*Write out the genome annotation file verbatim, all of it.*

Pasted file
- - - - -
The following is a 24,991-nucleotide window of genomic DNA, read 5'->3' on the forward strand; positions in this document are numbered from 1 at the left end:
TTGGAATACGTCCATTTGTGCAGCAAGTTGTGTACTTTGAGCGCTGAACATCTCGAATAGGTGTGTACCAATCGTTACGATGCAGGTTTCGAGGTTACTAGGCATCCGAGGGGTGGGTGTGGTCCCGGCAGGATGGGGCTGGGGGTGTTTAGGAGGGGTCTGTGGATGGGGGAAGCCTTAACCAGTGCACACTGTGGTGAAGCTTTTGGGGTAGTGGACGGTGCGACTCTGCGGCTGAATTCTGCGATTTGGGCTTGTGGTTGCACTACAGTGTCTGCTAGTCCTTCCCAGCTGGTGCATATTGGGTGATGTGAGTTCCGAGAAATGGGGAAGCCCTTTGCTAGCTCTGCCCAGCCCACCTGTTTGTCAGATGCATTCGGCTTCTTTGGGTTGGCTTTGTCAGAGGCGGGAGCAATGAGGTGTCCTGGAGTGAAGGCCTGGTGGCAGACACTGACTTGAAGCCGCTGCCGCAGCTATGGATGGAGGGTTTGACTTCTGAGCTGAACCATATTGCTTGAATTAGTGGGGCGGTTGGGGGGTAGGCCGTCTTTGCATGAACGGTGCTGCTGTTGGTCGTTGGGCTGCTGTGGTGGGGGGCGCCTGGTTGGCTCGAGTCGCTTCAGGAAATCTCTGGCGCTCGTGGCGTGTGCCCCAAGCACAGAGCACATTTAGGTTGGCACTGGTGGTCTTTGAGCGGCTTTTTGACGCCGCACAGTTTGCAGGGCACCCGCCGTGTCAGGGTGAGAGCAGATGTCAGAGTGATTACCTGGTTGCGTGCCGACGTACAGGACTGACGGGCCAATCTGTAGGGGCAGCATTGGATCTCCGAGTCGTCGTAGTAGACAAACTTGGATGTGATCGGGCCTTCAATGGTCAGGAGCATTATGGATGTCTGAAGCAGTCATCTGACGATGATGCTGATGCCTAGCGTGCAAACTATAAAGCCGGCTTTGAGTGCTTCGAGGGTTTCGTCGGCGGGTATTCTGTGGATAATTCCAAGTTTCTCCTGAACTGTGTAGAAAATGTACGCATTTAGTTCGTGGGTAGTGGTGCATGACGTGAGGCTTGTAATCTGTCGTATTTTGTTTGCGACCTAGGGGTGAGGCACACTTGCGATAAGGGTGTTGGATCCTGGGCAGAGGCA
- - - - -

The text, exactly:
The following is a 24,991-nucleotide window of genomic DNA, read 5'->3' on the forward strand; positions in this document are numbered from 1 at the left end:
TTGGAATACGTCCATTTGTGCAGCAAGTTGTGTACTTTGAGCGCTGAACATCTCGAATAGGTGTGTACCAATCGTTACGATGCAGGTTTCGAGGTTACTAGGCATCCGAGGGGTGGGTGTGGTCCCGGCAGGATGGGGCTGGGGGTGTTTAGGAGGGGTCTGTGGATGGGGGAAGCCTTAACCAGTGCACACTGTGGTGAAGCTTTTGGGGTAGTGGACGGTGCGACTCTGCGGCTGAATTCTGCGATTTGGGCTTGTGGTTGCACTACAGTGTCTGCTAGTCCTTCCCAGCTGGTGCATATTGGGTGATGTGAGTTCCGAGAAATGGGGAAGCCCTTTGCTAGCTCTGCCCAGCCCACCTGTTTGTCAGATGCATTCGGCTTCTTTGGGTTGGCTTTGTCAGAGGCGGGAGCAATGAGGTGTCCTGGAGTGAAGGCCTGGTGGCAGACACTGACTTGAAGCCGCTGCCGCAGCTATGGATGGAGGGTTTGACTTCTGAGCTGAACCATATTGCTTGAATTAGTGGGGCGGTTGGGGGGTAGGCCGTCTTTGCATGAACGGTGCTGCTGTTGGTCGTTGGGCTGCTGTGGTGGGGGGCGCCTGGTTGGCTCGAGTCGCTTCAGGAAATCTCTGGCGCTCGTGGCGTGTGCCCCAAGCACAGAGCACATTTAGGTTGGCACTGGTGGTCTTTGAGCGGCTTTTTGACGCCGCACAGTTTGCAGGGCACCCGCCGTGTCAGGGTGAGAGCAGATGTCAGAGTGATTACCTGGTTGCGTGCCGACGTACAGGACTGACGGGCCAATCTGTAGGGGCAGCATTGGATCTCCGAGTCGTCGTAGTAGACAAACTTGGATGTGATCGGGCCTTCAATGGTCAGGAGCATTATGGATGTCTGAAGCAGTCATCTGACGATGATGCTGATGCCTAGCGTGCAAACTATAAAGCCGGCTTTGAGTGCTTCGAGGGTTTCGTCGGCGGGTATTCTGTGGATAATTCCAAGTTTCTCCTGAACTGTGTAGAAAATGTACGCATTTAGTTCGTGGGTAGTGGTGCATGACGTGAGGCTTGTAATCTGTCGTATTTTGTTTGCGACCTAGGGGTGAGGCACACTTGCGATAAGGGTGTTGGATCCTGGGCAGAGGCA